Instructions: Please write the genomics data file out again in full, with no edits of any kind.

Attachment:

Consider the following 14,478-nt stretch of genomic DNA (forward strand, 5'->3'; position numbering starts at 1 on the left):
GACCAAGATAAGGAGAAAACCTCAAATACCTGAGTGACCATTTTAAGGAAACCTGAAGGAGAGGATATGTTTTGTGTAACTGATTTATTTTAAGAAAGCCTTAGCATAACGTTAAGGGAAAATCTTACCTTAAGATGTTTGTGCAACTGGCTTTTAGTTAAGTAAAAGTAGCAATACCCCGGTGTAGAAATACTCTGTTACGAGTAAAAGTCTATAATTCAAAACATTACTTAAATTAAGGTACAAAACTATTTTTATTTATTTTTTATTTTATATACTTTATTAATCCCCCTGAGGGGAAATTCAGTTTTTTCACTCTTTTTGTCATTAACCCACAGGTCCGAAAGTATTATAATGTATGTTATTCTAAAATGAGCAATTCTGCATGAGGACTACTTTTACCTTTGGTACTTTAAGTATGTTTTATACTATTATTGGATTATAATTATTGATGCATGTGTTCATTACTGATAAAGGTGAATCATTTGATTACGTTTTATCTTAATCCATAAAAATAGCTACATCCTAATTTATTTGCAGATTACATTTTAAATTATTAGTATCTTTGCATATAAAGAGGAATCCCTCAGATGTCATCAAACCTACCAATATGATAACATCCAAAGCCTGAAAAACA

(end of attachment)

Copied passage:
Consider the following 14,478-nt stretch of genomic DNA (forward strand, 5'->3'; position numbering starts at 1 on the left):
GACCAAGATAAGGAGAAAACCTCAAATACCTGAGTGACCATTTTAAGGAAACCTGAAGGAGAGGATATGTTTTGTGTAACTGATTTATTTTAAGAAAGCCTTAGCATAACGTTAAGGGAAAATCTTACCTTAAGATGTTTGTGCAACTGGCTTTTAGTTAAGTAAAAGTAGCAATACCCCGGTGTAGAAATACTCTGTTACGAGTAAAAGTCTATAATTCAAAACATTACTTAAATTAAGGTACAAAACTATTTTTATTTATTTTTTATTTTATATACTTTATTAATCCCCCTGAGGGGAAATTCAGTTTTTTCACTCTTTTTGTCATTAACCCACAGGTCCGAAAGTATTATAATGTATGTTATTCTAAAATGAGCAATTCTGCATGAGGACTACTTTTACCTTTGGTACTTTAAGTATGTTTTATACTATTATTGGATTATAATTATTGATGCATGTGTTCATTACTGATAAAGGTGAATCATTTGATTACGTTTTATCTTAATCCATAAAAATAGCTACATCCTAATTTATTTGCAGATTACATTTTAAATTATTAGTATCTTTGCATATAAAGAGGAATCCCTCAGATGTCATCAAACCTACCAATATGATAACATCCAAAGCCTGAAAAACA